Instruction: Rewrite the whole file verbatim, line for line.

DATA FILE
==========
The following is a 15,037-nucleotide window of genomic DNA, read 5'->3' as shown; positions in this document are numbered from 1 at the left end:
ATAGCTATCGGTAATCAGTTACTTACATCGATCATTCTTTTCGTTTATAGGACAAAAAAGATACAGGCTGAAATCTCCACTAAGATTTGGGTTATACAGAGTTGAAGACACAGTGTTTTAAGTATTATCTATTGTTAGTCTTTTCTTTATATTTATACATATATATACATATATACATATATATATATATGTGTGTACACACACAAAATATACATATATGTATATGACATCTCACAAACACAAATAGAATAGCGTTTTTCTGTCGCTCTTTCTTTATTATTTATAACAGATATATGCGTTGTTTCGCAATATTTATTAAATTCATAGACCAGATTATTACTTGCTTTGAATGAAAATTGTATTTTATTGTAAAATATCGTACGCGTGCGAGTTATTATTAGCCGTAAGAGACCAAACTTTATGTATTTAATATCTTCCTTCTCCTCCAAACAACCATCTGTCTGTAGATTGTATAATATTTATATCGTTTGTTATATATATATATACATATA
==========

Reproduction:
The following is a 15,037-nucleotide window of genomic DNA, read 5'->3' as shown; positions in this document are numbered from 1 at the left end:
ATAGCTATCGGTAATCAGTTACTTACATCGATCATTCTTTTCGTTTATAGGACAAAAAAGATACAGGCTGAAATCTCCACTAAGATTTGGGTTATACAGAGTTGAAGACACAGTGTTTTAAGTATTATCTATTGTTAGTCTTTTCTTTATATTTATACATATATATACATATATACATATATATATATATGTGTGTACACACACAAAATATACATATATGTATATGACATCTCACAAACACAAATAGAATAGCGTTTTTCTGTCGCTCTTTCTTTATTATTTATAACAGATATATGCGTTGTTTCGCAATATTTATTAAATTCATAGACCAGATTATTACTTGCTTTGAATGAAAATTGTATTTTATTGTAAAATATCGTACGCGTGCGAGTTATTATTAGCCGTAAGAGACCAAACTTTATGTATTTAATATCTTCCTTCTCCTCCAAACAACCATCTGTCTGTAGATTGTATAATATTTATATCGTTTGTTATATATATATATACATATA